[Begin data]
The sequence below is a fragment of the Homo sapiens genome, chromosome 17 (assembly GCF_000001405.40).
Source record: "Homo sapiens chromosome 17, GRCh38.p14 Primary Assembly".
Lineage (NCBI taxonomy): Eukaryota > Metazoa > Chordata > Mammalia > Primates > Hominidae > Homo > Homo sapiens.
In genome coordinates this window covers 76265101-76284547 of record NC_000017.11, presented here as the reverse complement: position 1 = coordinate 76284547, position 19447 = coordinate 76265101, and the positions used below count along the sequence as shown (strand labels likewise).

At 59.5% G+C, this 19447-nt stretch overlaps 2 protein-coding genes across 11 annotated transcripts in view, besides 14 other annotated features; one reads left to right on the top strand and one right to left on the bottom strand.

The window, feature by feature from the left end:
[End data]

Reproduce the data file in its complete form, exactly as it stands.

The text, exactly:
The sequence below is a fragment of the Homo sapiens genome, chromosome 17 (assembly GCF_000001405.40).
Source record: "Homo sapiens chromosome 17, GRCh38.p14 Primary Assembly".
Lineage (NCBI taxonomy): Eukaryota > Metazoa > Chordata > Mammalia > Primates > Hominidae > Homo > Homo sapiens.
In genome coordinates this window covers 76265101-76284547 of record NC_000017.11, presented here as the reverse complement: position 1 = coordinate 76284547, position 19447 = coordinate 76265101, and the positions used below count along the sequence as shown (strand labels likewise).

At 59.5% G+C, this 19447-nt stretch overlaps 2 protein-coding genes across 11 annotated transcripts in view, besides 14 other annotated features; one reads left to right on the top strand and one right to left on the bottom strand.

The window, feature by feature from the left end: